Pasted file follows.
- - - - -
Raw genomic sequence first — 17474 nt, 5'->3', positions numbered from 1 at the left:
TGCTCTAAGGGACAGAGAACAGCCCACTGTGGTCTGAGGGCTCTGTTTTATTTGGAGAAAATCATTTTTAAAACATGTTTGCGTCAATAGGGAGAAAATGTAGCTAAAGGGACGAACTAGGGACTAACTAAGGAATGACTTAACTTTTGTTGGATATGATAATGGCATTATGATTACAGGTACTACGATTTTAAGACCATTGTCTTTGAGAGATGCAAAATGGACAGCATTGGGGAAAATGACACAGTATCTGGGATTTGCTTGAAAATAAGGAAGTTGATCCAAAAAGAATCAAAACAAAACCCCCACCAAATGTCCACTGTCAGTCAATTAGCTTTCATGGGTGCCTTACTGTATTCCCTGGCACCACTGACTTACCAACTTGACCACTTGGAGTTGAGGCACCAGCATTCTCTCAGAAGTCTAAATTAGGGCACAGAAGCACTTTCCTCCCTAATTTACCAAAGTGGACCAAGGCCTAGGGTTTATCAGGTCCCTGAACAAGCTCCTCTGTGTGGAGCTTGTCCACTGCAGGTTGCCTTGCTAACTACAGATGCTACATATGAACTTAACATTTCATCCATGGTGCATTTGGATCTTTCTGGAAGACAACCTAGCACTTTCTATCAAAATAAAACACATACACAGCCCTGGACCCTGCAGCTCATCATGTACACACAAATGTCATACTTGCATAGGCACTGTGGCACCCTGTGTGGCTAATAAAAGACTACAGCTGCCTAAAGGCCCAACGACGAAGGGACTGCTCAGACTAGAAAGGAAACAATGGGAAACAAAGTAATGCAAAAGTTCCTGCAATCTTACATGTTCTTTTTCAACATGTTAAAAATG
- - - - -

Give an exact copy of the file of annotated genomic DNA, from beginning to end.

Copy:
Raw genomic sequence first — 17474 nt, 5'->3', positions numbered from 1 at the left:
TGCTCTAAGGGACAGAGAACAGCCCACTGTGGTCTGAGGGCTCTGTTTTATTTGGAGAAAATCATTTTTAAAACATGTTTGCGTCAATAGGGAGAAAATGTAGCTAAAGGGACGAACTAGGGACTAACTAAGGAATGACTTAACTTTTGTTGGATATGATAATGGCATTATGATTACAGGTACTACGATTTTAAGACCATTGTCTTTGAGAGATGCAAAATGGACAGCATTGGGGAAAATGACACAGTATCTGGGATTTGCTTGAAAATAAGGAAGTTGATCCAAAAAGAATCAAAACAAAACCCCCACCAAATGTCCACTGTCAGTCAATTAGCTTTCATGGGTGCCTTACTGTATTCCCTGGCACCACTGACTTACCAACTTGACCACTTGGAGTTGAGGCACCAGCATTCTCTCAGAAGTCTAAATTAGGGCACAGAAGCACTTTCCTCCCTAATTTACCAAAGTGGACCAAGGCCTAGGGTTTATCAGGTCCCTGAACAAGCTCCTCTGTGTGGAGCTTGTCCACTGCAGGTTGCCTTGCTAACTACAGATGCTACATATGAACTTAACATTTCATCCATGGTGCATTTGGATCTTTCTGGAAGACAACCTAGCACTTTCTATCAAAATAAAACACATACACAGCCCTGGACCCTGCAGCTCATCATGTACACACAAATGTCATACTTGCATAGGCACTGTGGCACCCTGTGTGGCTAATAAAAGACTACAGCTGCCTAAAGGCCCAACGACGAAGGGACTGCTCAGACTAGAAAGGAAACAATGGGAAACAAAGTAATGCAAAAGTTCCTGCAATCTTACATGTTCTTTTTCAACATGTTAAAAATG